Joseph Coelho’s latest Poems Aloud HHHH

Joseph Coelho, illus. Daniel Gray- Barnett, Wide Eyed, 48pp, 9 780711 247680, £11.99, hbk


aimed at junior school children, is all about poems to perform. While his introduction says that you can equally well

perform them alone,

they nevertheless emphasise the rhythm and rhyme and dramatic characterisation likely to catch and hold an audience’s attention. There’s a challenge, too,

to the reader/

performer in rising to the demands of a poem’s language, theme and intent. The collection kicks off with tongue twisters and ends with a poem that intends to make a significant statement about climate change. You are challenged to make your audience laugh and cry; to feel; and to think. You must be an actor, a storyteller and an advocate. Coelho provides poems that encourage you to do all of this and which incidentally might give you hints and tips on how to start writing and performing your own poems. The collection is presented in a colourful picturebook format with lively cartoons by Daniel Gray-Barnett; a format that emphasises Coelho’s ‘biggest rule of all’ – ‘that poetry is fun and ultimately there are no rules!’ CB

But it’s clear that we do need to remember the

Holocaust, and

Michael Rosen’s latest book is an excellent way to do exactly that. His parents came to Britain from Eastern Europe, and as a child young Michael asked them about their extended family, the uncles and aunts who stayed behind and fell under the shadow of Nazi Occupation. They had disappeared, never to be heard of again, and he wondered how that could happen – how could people simply vanish? That was the stimulus for a life-time

The Missing HHHHH

Michael Rosen, Walker Books, 978-1406386752, £8.99 hbk

There are many books about the Holocaust

– history, memoirs,

essays, novels, poetry, even graphic novels and picture books. Although it seems that as the actual events of the Holocaust recede ever more into the past, real knowledge of it among young people fades. Perhaps it’s now increasingly thought of as a ‘historical event’, the 20th century’s version of the Black Death or the Great Famine in Ireland, especially as it’s now at the point of being almost beyond living memory.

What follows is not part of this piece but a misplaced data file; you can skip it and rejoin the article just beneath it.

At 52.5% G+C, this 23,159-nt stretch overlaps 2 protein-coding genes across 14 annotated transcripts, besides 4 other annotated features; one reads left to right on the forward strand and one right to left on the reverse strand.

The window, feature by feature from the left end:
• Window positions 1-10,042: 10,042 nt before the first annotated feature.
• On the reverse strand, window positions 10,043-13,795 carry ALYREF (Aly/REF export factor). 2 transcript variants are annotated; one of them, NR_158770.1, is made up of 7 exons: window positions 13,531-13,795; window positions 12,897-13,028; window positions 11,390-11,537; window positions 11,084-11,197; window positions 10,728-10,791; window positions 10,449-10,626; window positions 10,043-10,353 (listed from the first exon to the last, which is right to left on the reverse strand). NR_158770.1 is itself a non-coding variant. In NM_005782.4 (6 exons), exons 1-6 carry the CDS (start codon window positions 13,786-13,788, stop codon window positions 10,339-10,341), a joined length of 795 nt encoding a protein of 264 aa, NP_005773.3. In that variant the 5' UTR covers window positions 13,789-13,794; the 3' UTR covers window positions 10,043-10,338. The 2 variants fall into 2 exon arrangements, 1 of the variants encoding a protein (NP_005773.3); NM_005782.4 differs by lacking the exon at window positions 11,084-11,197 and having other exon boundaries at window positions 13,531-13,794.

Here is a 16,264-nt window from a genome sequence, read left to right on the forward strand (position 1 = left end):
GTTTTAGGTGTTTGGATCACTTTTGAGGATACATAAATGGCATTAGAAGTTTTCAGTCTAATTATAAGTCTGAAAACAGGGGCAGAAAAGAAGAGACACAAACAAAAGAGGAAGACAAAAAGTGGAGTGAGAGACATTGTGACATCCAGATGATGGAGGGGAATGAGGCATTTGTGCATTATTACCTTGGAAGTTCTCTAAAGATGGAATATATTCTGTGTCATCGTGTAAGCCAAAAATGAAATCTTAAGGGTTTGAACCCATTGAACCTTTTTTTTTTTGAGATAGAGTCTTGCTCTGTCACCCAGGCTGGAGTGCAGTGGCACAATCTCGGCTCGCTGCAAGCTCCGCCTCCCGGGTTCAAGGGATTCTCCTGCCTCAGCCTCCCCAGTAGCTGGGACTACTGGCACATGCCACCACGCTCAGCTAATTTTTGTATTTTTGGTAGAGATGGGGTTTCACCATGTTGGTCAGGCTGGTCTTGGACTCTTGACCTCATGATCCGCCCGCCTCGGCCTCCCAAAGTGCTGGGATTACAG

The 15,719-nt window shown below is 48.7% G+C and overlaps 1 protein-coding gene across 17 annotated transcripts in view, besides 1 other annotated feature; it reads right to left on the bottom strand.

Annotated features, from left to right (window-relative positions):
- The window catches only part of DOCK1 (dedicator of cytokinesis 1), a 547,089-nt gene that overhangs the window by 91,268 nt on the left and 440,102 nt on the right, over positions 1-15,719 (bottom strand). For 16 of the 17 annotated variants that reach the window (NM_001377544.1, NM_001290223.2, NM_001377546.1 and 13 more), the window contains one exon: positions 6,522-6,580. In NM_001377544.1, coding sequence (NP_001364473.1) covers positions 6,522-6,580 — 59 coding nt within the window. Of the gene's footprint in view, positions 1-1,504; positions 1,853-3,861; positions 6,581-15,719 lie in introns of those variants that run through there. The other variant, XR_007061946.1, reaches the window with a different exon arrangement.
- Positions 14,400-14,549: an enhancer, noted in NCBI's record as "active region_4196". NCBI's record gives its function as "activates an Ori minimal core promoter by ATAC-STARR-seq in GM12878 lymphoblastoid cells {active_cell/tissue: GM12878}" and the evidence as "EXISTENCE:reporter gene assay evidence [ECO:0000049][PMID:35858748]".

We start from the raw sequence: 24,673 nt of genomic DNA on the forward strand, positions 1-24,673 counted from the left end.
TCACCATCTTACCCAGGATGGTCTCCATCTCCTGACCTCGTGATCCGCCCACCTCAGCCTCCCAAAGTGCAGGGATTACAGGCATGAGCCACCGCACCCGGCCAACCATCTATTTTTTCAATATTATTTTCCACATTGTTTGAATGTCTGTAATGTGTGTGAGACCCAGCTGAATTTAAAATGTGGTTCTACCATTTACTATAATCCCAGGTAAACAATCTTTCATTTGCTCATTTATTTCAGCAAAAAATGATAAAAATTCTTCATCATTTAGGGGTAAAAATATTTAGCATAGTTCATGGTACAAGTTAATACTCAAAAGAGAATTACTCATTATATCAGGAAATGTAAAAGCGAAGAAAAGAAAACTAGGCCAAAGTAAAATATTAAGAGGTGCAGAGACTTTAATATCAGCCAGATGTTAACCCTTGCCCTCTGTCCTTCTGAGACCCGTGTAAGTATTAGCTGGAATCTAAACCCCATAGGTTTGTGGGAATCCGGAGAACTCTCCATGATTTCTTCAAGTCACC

of investigation that took him to the USA to talk to other family members, through archives and libraries and digital sources, and this book is the result. He does find out what happened to his family, retrieving in the process

their names and

something of their history. The stories are, as you can imagine, poignant, tragic, and horrifying, but this act of familial loyalty and remembrance is ultimately uplifting.

extracts from his poems about his missing relatives,

Michael has included and


some whole

thing is perfectly written in a clear, accessible way that will help children to engage with such a difficult subject. This is absolutely not to be missed, a title that should definitely be in every school and library. TB

Mustafa gets sad sometimes too and Milo understands ‘Sometimes sad people just want you to sit next to them. It’s not a hard job’. A day arrives, however, when Mustafa seems especially sad, he has found out he has to return to his country and there is nothing anyone can do about it. Milo finds it difficult to understand and badly misses his friend, his mum tells him ‘Mustafa will always be in your memories’.

The next day in

class Milo discovers Mustafa’s school jumper and hangs it on the peg next to his own where it remains to remind Milo and the rest of his class what a very special person Mustafa was. This beautifully written story

manages to introduce a difficult subject to younger readers in a moving and gentle way. The absence of a happy ending does need to be borne in mind, however, as some children may find it upsetting. The

story is based on Coral

Rumble’s poem Mustafa’s Jumper, which won the Caterpillar Poetry Prize in 2018. There is a section at the end of the book which contains the poem and information about refugees and migrants for young audiences reading the book. AB

Books for Keeps No.241 March 2020 23